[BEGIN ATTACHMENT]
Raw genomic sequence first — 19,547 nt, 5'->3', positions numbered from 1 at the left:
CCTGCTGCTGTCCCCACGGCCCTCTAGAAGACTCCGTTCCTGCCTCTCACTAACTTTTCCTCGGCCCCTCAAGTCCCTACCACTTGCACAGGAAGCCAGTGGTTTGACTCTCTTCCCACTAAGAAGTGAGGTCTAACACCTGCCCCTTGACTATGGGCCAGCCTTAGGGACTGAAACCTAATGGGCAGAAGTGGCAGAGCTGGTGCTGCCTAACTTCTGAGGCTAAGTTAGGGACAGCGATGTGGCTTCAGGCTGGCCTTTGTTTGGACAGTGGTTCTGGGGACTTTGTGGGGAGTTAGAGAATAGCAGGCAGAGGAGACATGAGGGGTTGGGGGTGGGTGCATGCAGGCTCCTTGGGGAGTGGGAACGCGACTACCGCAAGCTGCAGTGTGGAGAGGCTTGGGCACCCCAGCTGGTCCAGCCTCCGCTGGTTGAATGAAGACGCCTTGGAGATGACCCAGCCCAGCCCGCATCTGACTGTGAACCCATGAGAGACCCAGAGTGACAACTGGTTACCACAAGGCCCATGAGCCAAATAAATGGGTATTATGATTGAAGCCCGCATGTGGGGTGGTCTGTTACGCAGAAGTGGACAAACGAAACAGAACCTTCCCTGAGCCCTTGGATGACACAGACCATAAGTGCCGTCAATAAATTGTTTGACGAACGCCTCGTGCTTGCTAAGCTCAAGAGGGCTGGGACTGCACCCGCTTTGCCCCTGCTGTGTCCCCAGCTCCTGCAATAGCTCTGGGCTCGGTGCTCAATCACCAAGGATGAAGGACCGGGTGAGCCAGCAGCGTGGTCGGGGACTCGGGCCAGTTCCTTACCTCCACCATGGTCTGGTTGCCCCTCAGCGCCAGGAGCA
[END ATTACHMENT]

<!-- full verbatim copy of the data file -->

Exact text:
Raw genomic sequence first — 19,547 nt, 5'->3', positions numbered from 1 at the left:
CCTGCTGCTGTCCCCACGGCCCTCTAGAAGACTCCGTTCCTGCCTCTCACTAACTTTTCCTCGGCCCCTCAAGTCCCTACCACTTGCACAGGAAGCCAGTGGTTTGACTCTCTTCCCACTAAGAAGTGAGGTCTAACACCTGCCCCTTGACTATGGGCCAGCCTTAGGGACTGAAACCTAATGGGCAGAAGTGGCAGAGCTGGTGCTGCCTAACTTCTGAGGCTAAGTTAGGGACAGCGATGTGGCTTCAGGCTGGCCTTTGTTTGGACAGTGGTTCTGGGGACTTTGTGGGGAGTTAGAGAATAGCAGGCAGAGGAGACATGAGGGGTTGGGGGTGGGTGCATGCAGGCTCCTTGGGGAGTGGGAACGCGACTACCGCAAGCTGCAGTGTGGAGAGGCTTGGGCACCCCAGCTGGTCCAGCCTCCGCTGGTTGAATGAAGACGCCTTGGAGATGACCCAGCCCAGCCCGCATCTGACTGTGAACCCATGAGAGACCCAGAGTGACAACTGGTTACCACAAGGCCCATGAGCCAAATAAATGGGTATTATGATTGAAGCCCGCATGTGGGGTGGTCTGTTACGCAGAAGTGGACAAACGAAACAGAACCTTCCCTGAGCCCTTGGATGACACAGACCATAAGTGCCGTCAATAAATTGTTTGACGAACGCCTCGTGCTTGCTAAGCTCAAGAGGGCTGGGACTGCACCCGCTTTGCCCCTGCTGTGTCCCCAGCTCCTGCAATAGCTCTGGGCTCGGTGCTCAATCACCAAGGATGAAGGACCGGGTGAGCCAGCAGCGTGGTCGGGGACTCGGGCCAGTTCCTTACCTCCACCATGGTCTGGTTGCCCCTCAGCGCCAGGAGCA